— Free-agent losses. Devastating injuries. Divisive holdouts. Distracting controversies. A lot can go wrong for an NFL team during the offseason, and when six months of drama occur in just a five-week span (thanks to the lockout), a few unwelcome surprises can leave an organization reeling.
Teams such as the Eagles and Patriots made the post-lockout world their playground, gobbling up free agents and making seemingly lopsided trades while compartmentalizing any controversies. Other teams were not quite as lucky. Here’s a countdown of the five teams that had the worst offseasons. It may have been an unproductive, frustrating free agency and training camp period, but at least it was short.
What went wrong: The losses, on paper, are staggering: all three starters on the right side of the offensive line (Andre Gurode, Leonard Davis, Mark Colombo), receiver Roy Williams, running back Marion Barber, and a few important role players such as defensive lineman Stephen Bowen and special teams ace Sam Hurd. Marcus Spears was one of the few in-house free agents the Cowboys retained, and he is questionable for the start of the season with a groin injury. Starting cornerbacks Michael Jenkins and Terrance Newman have been hurt for portions of camp, and Newman may miss the season opener. Dez Bryant has been quiet lately, but who knows what back-to-school shopping season will bring?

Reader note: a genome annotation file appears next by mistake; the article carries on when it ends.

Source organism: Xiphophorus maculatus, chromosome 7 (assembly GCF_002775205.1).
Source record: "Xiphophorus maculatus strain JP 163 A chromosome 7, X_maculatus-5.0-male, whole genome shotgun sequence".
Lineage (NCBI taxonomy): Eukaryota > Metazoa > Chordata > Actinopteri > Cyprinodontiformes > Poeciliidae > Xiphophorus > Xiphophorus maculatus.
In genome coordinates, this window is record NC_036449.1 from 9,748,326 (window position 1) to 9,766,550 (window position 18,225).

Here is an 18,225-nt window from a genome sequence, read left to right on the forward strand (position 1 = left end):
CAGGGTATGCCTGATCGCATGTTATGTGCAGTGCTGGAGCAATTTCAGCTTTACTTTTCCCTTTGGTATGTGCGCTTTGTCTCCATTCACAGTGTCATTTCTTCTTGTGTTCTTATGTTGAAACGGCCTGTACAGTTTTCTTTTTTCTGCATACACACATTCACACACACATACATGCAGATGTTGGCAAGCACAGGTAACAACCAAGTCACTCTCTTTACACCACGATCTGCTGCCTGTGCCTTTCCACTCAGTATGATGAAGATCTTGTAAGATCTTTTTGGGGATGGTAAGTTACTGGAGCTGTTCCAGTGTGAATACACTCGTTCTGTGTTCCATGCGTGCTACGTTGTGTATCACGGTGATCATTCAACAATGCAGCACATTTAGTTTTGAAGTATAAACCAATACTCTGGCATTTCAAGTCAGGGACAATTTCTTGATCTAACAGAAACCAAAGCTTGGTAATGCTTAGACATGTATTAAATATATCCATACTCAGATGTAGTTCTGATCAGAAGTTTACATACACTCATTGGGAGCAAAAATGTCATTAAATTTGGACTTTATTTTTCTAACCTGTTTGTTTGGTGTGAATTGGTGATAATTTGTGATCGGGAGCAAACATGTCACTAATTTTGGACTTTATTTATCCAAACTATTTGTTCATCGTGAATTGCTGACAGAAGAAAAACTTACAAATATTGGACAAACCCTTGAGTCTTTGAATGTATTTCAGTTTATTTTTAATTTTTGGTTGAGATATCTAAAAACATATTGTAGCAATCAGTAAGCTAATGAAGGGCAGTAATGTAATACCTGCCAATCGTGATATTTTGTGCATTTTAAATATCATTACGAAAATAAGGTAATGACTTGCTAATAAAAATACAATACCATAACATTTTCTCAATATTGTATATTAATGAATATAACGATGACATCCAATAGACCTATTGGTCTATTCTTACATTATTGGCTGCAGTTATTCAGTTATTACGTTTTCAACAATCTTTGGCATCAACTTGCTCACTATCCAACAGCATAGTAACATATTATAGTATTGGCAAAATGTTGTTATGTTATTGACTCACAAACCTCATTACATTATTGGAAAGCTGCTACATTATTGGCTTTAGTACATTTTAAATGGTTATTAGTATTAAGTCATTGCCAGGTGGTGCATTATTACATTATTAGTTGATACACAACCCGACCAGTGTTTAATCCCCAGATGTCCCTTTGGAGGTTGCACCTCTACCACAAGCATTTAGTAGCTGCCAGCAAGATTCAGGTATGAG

The Implications: The Cowboys have enjoyed amazing offensive line stability over the past five years. Colombo, Gurode and Davis combined to miss a total of 10 games since 2006. The Cowboys ranked ninth in the NFL in rushing off right tackle last year, 15th in 2009, 3rd in 2008 and 2nd in 2007, according to Football Outsiders. This year, they will be running right behind second-year center Phil Costa, rookie right tackle Tyron Smith and veteran guard Kyle Kosier, who slides over from the left side. The injuries on defense could hurt the Cowboys in their Sunday night opener against the Jets, and Jerry Jones is never happy when the Cowboys lose in prime time.
Mitigating Factors: Williams was an undisciplined, unmotivated headache, and Barber was a player in rapid decline. The Cowboys were due for a veteran purge: many of the players listed above were released, not lost to free agency. Players such as Costa are expected to step in right away.
What went wrong: Peyton Manning did not recover quickly from a May neck surgery, and the injury ate up all of August. Everything begins and ends with Manning in Indy, and when Curtis Painter and Dan Orlavsky stumbled through the first two preseason games, the chain reaction started. The team lured Kerry Collins out of retirement, Reggie Wayne criticized the decision, and a perennial contender suddenly had no idea who the opening day starting quarterback would be. Incidentally, the offensive line has been rebuilt out of rookies and spare parts.
The Implications: Assuming Manning returns sometime in September, the makeshift line is still a major cause for concern. Manning has averaged just 15.4 sacks per year for the past eight years, and while much of that is his doing (his quick release and ability to audible cover for a lot of blocking errors) he has usually had some support from an experienced offensive line. When the Colts broke camp with center Jeff Saturday injured and newcomers at guard in 2008, they started the season 1-2 and scored just 52 points in their first three games. And this year’s new starters (including left tackle Anthony Costanzo) have not yet taken a single live snap with Manning.
Mitigating Factors: Manning has been told to stop practicing, but at least the team hasn't ruled him out yet.